The International Monetary Fund estimates that Russia’s economy will shrink by 8.5% this year and Ukraine’s could collapse by 35% as a result of the war between the two that broke out at the end of February.
Ukraine’s economy will contract by 35% this year as a result of the war with Russia, the Institute of International Finance (IIF) said in a note released on April 13.
Russia’s economy will contract by 11.2% in 2022 and Ukraine’s by 45%, according to a new forecast released by the World Bank on April 10.
The Central Bank of Russia (CBR) made a surprise key interest rate cut from 20% to 17% on April 8 although the policy board meeting was not scheduled until April 29, as the regulator soft-landed Russian ruble to the levels at which it traded prior to
Sales of passenger cars crashed by 43% year on year to 78,900 units, marking a record-high monthly drop and the steepest since 2007.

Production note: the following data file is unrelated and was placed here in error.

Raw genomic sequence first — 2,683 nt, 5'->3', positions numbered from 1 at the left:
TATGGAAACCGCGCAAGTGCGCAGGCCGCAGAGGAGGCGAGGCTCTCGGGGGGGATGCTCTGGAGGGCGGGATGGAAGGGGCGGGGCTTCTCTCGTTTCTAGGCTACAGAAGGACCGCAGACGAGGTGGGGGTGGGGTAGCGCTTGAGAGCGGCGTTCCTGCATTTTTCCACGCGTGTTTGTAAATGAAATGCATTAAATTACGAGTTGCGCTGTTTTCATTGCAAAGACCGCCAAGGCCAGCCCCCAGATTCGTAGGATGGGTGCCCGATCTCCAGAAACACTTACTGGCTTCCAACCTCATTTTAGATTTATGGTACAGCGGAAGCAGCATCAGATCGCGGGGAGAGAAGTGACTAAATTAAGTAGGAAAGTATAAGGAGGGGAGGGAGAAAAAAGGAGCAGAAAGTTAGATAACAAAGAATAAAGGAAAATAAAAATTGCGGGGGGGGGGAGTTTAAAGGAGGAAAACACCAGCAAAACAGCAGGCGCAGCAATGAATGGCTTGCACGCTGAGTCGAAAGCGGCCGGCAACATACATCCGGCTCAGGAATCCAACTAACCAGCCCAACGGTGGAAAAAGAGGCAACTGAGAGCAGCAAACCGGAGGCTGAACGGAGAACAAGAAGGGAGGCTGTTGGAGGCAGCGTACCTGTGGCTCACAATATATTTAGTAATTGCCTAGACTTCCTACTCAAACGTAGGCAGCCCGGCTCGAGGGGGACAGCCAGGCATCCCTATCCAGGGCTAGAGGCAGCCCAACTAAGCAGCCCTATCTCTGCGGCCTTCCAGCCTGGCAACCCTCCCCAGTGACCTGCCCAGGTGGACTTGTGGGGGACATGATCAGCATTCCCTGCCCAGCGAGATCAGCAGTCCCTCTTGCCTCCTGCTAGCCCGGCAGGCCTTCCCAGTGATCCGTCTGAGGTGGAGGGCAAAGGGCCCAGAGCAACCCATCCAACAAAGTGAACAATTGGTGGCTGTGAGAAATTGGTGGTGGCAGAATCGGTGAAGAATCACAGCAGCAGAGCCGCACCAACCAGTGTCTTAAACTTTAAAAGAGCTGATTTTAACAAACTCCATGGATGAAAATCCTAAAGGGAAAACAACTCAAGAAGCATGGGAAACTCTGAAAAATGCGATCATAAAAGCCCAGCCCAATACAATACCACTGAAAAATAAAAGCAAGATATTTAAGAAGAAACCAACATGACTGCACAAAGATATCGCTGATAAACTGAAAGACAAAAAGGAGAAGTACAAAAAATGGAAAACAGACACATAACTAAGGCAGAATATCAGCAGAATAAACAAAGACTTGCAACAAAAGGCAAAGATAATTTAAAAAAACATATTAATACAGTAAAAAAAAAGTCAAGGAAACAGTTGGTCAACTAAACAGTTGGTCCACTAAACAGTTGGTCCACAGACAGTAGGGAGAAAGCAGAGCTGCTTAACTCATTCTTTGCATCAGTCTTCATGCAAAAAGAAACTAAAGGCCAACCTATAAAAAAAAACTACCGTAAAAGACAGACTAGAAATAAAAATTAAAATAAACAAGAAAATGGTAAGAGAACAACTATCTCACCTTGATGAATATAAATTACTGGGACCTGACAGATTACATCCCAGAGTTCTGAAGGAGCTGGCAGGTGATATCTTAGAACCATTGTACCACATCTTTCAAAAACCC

The seasonally adjusted S&P Global Russia Services PMI Business Activity Index plummeted to 38.1 in March, down from 52.1 in February – the biggest fall since the PMI index crashed at the start of the coronavirus (COVID-19) pandemic.
The Russian Manufacturing Purchasing Managers Index (PMI) sharply deteriorated in March 2022, with the rate of decline after the military invasion of Ukraine accelerating to its fastest since the early stages of the coronavirus (COVID-19) outbreak.
New data from pollster Levada Centre show that domestic support for the Russian government has increased across a range of metrics since its invasion of Ukraine in February. Trust in the president is up 10%, according to the Levada Centre.
The Russian ruble surged by more than 10% on March 29 in Moscow trading, following peace talks in Istanbul, but the rates are not real, say analysts.
Russian could lose about 2mn jobs, causing unemployment to rise from 4.4% to 7.1-7.8% by the end of this year, Kommersant reported on March 29, citing analyst forecasts described in a report by the Center for Strategic Developments (CSR).
European economic sentiment took a hit in March, falling in seven of the ten most important economies, as the war in Ukraine and the economic impact of extreme sanctions on Russia drive up inflation and disrupt supply chains.
Despite the unprecedented exodus of foreign businesses from Russia, over 40% of Russians believe that most Western companies that left the country will return within a year.